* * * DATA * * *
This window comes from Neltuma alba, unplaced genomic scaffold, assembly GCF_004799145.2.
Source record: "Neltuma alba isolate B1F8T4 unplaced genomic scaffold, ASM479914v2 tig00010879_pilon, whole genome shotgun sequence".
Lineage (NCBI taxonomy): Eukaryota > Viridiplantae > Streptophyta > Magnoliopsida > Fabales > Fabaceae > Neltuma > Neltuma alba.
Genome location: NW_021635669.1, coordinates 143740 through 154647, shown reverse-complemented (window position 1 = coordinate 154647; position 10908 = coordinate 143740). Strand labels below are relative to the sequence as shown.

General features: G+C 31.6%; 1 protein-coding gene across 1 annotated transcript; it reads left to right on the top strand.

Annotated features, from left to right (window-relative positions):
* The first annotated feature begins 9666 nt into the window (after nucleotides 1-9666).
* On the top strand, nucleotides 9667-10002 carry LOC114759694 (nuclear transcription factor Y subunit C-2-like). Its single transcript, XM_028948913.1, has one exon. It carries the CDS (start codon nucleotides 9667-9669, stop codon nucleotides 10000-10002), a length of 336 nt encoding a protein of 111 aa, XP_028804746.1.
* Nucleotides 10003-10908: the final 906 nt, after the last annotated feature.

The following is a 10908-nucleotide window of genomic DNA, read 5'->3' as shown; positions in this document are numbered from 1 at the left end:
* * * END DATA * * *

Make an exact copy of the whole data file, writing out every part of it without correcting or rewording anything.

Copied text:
This window comes from Neltuma alba, unplaced genomic scaffold, assembly GCF_004799145.2.
Source record: "Neltuma alba isolate B1F8T4 unplaced genomic scaffold, ASM479914v2 tig00010879_pilon, whole genome shotgun sequence".
Lineage (NCBI taxonomy): Eukaryota > Viridiplantae > Streptophyta > Magnoliopsida > Fabales > Fabaceae > Neltuma > Neltuma alba.
Genome location: NW_021635669.1, coordinates 143740 through 154647, shown reverse-complemented (window position 1 = coordinate 154647; position 10908 = coordinate 143740). Strand labels below are relative to the sequence as shown.

General features: G+C 31.6%; 1 protein-coding gene across 1 annotated transcript; it reads left to right on the top strand.

Annotated features, from left to right (window-relative positions):
* The first annotated feature begins 9666 nt into the window (after nucleotides 1-9666).
* On the top strand, nucleotides 9667-10002 carry LOC114759694 (nuclear transcription factor Y subunit C-2-like). Its single transcript, XM_028948913.1, has one exon. It carries the CDS (start codon nucleotides 9667-9669, stop codon nucleotides 10000-10002), a length of 336 nt encoding a protein of 111 aa, XP_028804746.1.
* Nucleotides 10003-10908: the final 906 nt, after the last annotated feature.

The following is a 10908-nucleotide window of genomic DNA, read 5'->3' as shown; positions in this document are numbered from 1 at the left end: